Bitter tears as Sahnoun leaves Mogadishu: UN crisis deepens after dispute between Secretary-General and envoy to Somalia

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The Independent Online
'IT WAS no wish of mine to leave Somalia and all the wonderful people who have given, and continue to give, at great risk to themselves, their time and energy to save the lives of the starving populations.' With these words Mohamed Sahnoun left Mogadishu yesterday after his offer to stay on temporarily to finalise vital food aid arrangements was turned down, writes Richard Dowden.

Despite appeals to Boutros Boutros-Ghali, the UN Secretary-General, from Britain - who described Mr Sahnoun as 'indispensable' - and other governments and relief agencies, there was a brief exchange of letters yesterday between Mr Sahnoun and Mr Boutros-Ghali and Mr Sahnoun left. Fighting back tears at Mogadishu airport, he spoke of 'bitter experiences with the UN' and his disappointment 'at the lack of support from the UN system as a whole'.

Aid workers blamed his resignation on the bureaucracy and the fact that he had dared to blame it for failing to save thousands of Somalis from starvation. 'Like millions of Somalis, Sahnoun has become a victim of the UN system,' said Mike McDonagh, head of Concern, the Irish aid agency. Mark Stirling, head of Unicef, said: 'With Ambassador Sahnoun there was a confidence in the UN's political leadership.' His departure puts in jeopardy the deployment of UN food-aid guards and a national reconciliation conference. Some 300,000 people have died already in one of the world's worst famines and another 250,000 could die by the end of the year.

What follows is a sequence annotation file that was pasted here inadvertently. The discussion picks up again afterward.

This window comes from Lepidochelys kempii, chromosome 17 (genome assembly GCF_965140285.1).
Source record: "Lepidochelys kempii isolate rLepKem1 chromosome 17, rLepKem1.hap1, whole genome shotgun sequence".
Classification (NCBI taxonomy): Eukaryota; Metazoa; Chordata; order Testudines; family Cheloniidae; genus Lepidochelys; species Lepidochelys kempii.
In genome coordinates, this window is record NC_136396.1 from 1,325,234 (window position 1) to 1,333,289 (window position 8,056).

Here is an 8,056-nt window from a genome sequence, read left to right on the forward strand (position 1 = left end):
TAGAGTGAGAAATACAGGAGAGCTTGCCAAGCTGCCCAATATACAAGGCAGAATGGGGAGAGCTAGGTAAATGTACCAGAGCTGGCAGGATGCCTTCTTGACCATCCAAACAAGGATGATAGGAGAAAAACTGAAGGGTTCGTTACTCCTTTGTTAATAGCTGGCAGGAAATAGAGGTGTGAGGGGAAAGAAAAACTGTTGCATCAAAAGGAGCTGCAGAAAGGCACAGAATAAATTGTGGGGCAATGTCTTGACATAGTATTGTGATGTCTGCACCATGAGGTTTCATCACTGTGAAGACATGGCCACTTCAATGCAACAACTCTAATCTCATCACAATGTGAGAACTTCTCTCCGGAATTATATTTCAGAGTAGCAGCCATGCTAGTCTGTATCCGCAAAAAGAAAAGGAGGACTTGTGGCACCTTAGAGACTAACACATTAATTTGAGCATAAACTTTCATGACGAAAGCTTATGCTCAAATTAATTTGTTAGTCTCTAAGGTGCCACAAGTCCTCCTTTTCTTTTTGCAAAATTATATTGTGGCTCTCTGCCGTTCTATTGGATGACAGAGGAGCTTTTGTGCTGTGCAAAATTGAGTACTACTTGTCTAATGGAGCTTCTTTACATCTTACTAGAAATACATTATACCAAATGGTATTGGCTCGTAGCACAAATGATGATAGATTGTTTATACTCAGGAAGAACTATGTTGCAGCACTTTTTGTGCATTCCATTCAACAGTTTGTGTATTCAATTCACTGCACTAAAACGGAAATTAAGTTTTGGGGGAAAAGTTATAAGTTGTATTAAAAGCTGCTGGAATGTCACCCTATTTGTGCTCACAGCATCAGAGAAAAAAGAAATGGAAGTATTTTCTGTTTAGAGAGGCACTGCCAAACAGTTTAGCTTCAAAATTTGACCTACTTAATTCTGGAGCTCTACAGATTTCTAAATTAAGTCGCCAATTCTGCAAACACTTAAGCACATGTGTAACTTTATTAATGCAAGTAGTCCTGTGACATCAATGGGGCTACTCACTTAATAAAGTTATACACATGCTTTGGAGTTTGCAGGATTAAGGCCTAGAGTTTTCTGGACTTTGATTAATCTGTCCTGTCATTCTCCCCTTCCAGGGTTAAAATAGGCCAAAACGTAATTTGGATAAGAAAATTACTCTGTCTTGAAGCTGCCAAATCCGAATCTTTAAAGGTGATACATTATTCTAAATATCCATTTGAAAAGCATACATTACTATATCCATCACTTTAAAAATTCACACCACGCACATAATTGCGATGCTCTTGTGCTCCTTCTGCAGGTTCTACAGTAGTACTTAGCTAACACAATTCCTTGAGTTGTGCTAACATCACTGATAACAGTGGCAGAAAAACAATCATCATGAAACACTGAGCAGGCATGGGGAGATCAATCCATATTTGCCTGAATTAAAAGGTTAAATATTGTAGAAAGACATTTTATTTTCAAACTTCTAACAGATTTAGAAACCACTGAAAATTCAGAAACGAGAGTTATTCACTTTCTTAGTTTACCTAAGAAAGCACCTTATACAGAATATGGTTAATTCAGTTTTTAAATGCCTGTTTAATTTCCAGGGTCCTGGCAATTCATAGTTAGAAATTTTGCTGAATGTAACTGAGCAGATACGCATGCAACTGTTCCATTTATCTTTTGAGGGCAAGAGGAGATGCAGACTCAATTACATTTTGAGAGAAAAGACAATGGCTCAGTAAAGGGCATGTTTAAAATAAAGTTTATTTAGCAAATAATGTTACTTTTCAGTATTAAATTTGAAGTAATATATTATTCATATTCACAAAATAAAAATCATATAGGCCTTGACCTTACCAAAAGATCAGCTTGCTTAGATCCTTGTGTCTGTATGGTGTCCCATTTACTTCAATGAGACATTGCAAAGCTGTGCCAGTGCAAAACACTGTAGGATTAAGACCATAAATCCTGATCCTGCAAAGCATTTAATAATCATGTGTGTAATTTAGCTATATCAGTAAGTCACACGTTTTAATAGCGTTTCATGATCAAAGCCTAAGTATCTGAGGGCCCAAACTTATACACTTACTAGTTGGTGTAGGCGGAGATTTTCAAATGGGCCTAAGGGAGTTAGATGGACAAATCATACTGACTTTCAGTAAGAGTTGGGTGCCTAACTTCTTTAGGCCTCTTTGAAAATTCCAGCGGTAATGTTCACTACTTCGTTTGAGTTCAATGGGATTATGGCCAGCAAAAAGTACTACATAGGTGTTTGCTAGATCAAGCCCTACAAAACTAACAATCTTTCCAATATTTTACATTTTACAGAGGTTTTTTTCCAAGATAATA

Mr Sahnoun won the confidence of the warring factions in Somalia, even though when he arrived there in April the UN's standing was less than zero. After nearly a year's neglect of Somalia by the UN, last December James Jonah was appointed special representative by the retiring Secretary-General, Javier Perez de Cuellar. He made an ill- prepared visit in January in a vain attempt to bring about a ceasefire but was hampered by the lack of a UN presence. UN staff appointed to Somalia were withdrawn from the country after the capital became a battleground in November 1991.

All UN staff away from their appointed country are given an allowance of dollars 150 ( pounds 95) a day, so the UN staff were in effect paid to stay away from the country. The few who stayed on, mainly from Unicef, were unable to operate effectively because, unlike workers with the smaller aid agencies, they were not encouraged to take personal initiatives but had to refer back to the UN bureaucracy.

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